I’m fascinated by biographical/historical fiction. What interests me most about these novels is the complicated challenges they present. They have to meet all the usual requirements for successful historical fiction: an intriguing story peopled with engaging characters and supported by true-to-period details of settings, dress, food, slang, and lifestyle. But biographical/historical fiction has the additional […]

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Sandhill Flyover Day 2022

Bill called me to the porch a few minutes ago to watch a flock of sandhills on their way to their winter home in the Rio Grande Valley. Sandhill Flyover Day is an important personal event for us every year, marking the turn of the season. Their wild, warbling call is always a reminder to […]

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Cochineal Bugs, Cross Stitch, and Books

Weird photo. If you can’t quite make it out, you’re looking at bugs on prickly pear cactus, in a bucket. The white stuff is the cottony shroud that the bugs–rice-size scale insects called cochineal–produce to hide their babies from predators. Bill, who had gone out armed with his mattock to make war on the invasive […]

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Works in Progress September 2022

We’re finally getting a reprieve from the long string of brutal 100-plus degree-days that plagued us this summer. The hummingbirds are migrating south now, this one enjoying the turk’s cap, one of my favorite Texas natives. (Photo: my brother, John Webber). But nectar flowers aren’t plentiful in September, so we keep refilling the bottles of […]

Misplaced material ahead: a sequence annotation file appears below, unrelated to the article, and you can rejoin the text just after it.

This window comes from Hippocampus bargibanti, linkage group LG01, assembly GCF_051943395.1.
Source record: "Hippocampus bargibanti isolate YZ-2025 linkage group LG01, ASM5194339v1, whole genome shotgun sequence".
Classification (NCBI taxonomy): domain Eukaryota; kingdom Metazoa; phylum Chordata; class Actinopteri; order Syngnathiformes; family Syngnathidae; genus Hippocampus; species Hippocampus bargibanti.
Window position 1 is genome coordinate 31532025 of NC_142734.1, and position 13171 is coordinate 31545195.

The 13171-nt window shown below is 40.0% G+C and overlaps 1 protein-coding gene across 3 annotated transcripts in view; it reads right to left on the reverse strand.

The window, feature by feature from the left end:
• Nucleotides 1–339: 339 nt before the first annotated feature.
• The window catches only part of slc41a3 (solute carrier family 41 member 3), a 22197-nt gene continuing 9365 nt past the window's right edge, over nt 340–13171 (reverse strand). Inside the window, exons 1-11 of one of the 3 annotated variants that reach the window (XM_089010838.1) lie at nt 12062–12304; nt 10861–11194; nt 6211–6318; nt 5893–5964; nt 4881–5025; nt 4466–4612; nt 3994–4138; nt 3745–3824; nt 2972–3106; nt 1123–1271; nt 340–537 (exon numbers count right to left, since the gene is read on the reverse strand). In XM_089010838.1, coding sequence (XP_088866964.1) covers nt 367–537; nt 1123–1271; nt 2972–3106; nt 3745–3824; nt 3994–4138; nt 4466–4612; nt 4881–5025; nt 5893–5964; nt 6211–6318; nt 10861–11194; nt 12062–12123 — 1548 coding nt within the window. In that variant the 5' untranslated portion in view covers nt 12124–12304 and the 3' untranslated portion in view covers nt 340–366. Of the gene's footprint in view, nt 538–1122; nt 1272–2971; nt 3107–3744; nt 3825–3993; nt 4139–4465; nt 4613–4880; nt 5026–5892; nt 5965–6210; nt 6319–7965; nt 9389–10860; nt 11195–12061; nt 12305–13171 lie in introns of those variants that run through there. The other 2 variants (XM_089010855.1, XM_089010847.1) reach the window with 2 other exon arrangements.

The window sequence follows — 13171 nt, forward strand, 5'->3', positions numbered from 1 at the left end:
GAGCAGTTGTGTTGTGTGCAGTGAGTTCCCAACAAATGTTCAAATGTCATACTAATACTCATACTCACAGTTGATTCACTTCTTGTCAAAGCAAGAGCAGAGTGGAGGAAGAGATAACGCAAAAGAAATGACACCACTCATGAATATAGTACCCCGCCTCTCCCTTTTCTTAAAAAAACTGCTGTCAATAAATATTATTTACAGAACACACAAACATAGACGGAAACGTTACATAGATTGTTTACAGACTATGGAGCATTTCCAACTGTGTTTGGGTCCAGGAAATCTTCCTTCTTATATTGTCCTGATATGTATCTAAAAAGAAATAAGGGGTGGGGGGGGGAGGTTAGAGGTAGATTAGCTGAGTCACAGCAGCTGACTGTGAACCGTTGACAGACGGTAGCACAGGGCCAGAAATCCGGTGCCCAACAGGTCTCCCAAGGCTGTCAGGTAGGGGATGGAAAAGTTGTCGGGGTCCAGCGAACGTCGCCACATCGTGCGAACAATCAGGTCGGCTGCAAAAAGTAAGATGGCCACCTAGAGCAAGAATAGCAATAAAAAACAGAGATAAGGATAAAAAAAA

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Midsummer in the Texas Hill Country

We’re used to the midsummer heat here in Texas, but this year has been brutal–the highest temperatures ever recorded (108 in Austin, 111 on our north-facing back deck) and a record-breaking string of 100-degree days that began in June and continues into July. Severe drought here, too–everything is tinder-dry. I usually have a collection of […]

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Works In Progress: June 2022

Almost finished! Another patch of snowy white under the blue door to complete, a little more detailing and a few missed cross-stitches to fill in, and I’ll be done. I could return to the fractal I started earlier this year, but that frustrating project may be forever relegated to the “unfinished” stack. The older I […]